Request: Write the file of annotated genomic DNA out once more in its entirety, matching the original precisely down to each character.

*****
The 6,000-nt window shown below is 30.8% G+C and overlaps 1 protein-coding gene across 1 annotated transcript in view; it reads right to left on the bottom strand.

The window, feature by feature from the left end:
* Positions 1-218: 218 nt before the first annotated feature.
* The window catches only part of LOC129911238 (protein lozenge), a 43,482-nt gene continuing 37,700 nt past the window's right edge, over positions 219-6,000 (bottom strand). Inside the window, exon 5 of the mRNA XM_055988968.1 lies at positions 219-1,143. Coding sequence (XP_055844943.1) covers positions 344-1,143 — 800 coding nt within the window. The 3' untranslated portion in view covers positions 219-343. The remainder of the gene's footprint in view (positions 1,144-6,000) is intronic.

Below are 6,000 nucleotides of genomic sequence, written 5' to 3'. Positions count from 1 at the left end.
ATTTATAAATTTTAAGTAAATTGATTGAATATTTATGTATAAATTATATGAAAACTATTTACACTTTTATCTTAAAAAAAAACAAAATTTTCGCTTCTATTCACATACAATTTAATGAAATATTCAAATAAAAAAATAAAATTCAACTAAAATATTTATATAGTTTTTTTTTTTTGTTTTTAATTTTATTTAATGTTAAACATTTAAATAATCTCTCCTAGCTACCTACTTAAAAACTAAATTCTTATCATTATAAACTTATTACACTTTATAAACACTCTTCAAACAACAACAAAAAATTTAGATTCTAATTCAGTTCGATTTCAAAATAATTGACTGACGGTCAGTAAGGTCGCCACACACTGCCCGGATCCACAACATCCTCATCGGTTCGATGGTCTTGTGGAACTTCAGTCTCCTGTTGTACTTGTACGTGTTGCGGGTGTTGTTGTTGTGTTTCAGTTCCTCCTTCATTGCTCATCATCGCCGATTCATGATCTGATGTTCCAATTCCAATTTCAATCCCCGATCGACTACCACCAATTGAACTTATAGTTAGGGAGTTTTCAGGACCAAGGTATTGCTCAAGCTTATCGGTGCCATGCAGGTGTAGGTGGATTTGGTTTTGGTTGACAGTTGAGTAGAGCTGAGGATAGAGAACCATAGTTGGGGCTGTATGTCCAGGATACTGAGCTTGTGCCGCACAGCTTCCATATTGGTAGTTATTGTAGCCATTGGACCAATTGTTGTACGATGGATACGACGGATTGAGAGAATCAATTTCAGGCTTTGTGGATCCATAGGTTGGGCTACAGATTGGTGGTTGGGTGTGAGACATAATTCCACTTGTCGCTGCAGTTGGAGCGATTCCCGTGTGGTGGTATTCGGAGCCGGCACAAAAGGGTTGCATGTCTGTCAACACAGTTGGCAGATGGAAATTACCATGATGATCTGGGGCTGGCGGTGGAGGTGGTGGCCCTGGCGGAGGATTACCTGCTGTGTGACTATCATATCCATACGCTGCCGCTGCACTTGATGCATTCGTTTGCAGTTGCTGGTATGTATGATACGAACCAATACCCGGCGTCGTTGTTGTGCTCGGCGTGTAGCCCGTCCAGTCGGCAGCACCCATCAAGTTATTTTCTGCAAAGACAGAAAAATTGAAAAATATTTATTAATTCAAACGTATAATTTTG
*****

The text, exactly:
The 6,000-nt window shown below is 30.8% G+C and overlaps 1 protein-coding gene across 1 annotated transcript in view; it reads right to left on the bottom strand.

The window, feature by feature from the left end:
* Positions 1-218: 218 nt before the first annotated feature.
* The window catches only part of LOC129911238 (protein lozenge), a 43,482-nt gene continuing 37,700 nt past the window's right edge, over positions 219-6,000 (bottom strand). Inside the window, exon 5 of the mRNA XM_055988968.1 lies at positions 219-1,143. Coding sequence (XP_055844943.1) covers positions 344-1,143 — 800 coding nt within the window. The 3' untranslated portion in view covers positions 219-343. The remainder of the gene's footprint in view (positions 1,144-6,000) is intronic.

Below are 6,000 nucleotides of genomic sequence, written 5' to 3'. Positions count from 1 at the left end.
ATTTATAAATTTTAAGTAAATTGATTGAATATTTATGTATAAATTATATGAAAACTATTTACACTTTTATCTTAAAAAAAAACAAAATTTTCGCTTCTATTCACATACAATTTAATGAAATATTCAAATAAAAAAATAAAATTCAACTAAAATATTTATATAGTTTTTTTTTTTTGTTTTTAATTTTATTTAATGTTAAACATTTAAATAATCTCTCCTAGCTACCTACTTAAAAACTAAATTCTTATCATTATAAACTTATTACACTTTATAAACACTCTTCAAACAACAACAAAAAATTTAGATTCTAATTCAGTTCGATTTCAAAATAATTGACTGACGGTCAGTAAGGTCGCCACACACTGCCCGGATCCACAACATCCTCATCGGTTCGATGGTCTTGTGGAACTTCAGTCTCCTGTTGTACTTGTACGTGTTGCGGGTGTTGTTGTTGTGTTTCAGTTCCTCCTTCATTGCTCATCATCGCCGATTCATGATCTGATGTTCCAATTCCAATTTCAATCCCCGATCGACTACCACCAATTGAACTTATAGTTAGGGAGTTTTCAGGACCAAGGTATTGCTCAAGCTTATCGGTGCCATGCAGGTGTAGGTGGATTTGGTTTTGGTTGACAGTTGAGTAGAGCTGAGGATAGAGAACCATAGTTGGGGCTGTATGTCCAGGATACTGAGCTTGTGCCGCACAGCTTCCATATTGGTAGTTATTGTAGCCATTGGACCAATTGTTGTACGATGGATACGACGGATTGAGAGAATCAATTTCAGGCTTTGTGGATCCATAGGTTGGGCTACAGATTGGTGGTTGGGTGTGAGACATAATTCCACTTGTCGCTGCAGTTGGAGCGATTCCCGTGTGGTGGTATTCGGAGCCGGCACAAAAGGGTTGCATGTCTGTCAACACAGTTGGCAGATGGAAATTACCATGATGATCTGGGGCTGGCGGTGGAGGTGGTGGCCCTGGCGGAGGATTACCTGCTGTGTGACTATCATATCCATACGCTGCCGCTGCACTTGATGCATTCGTTTGCAGTTGCTGGTATGTATGATACGAACCAATACCCGGCGTCGTTGTTGTGCTCGGCGTGTAGCCCGTCCAGTCGGCAGCACCCATCAAGTTATTTTCTGCAAAGACAGAAAAATTGAAAAATATTTATTAATTCAAACGTATAATTTTG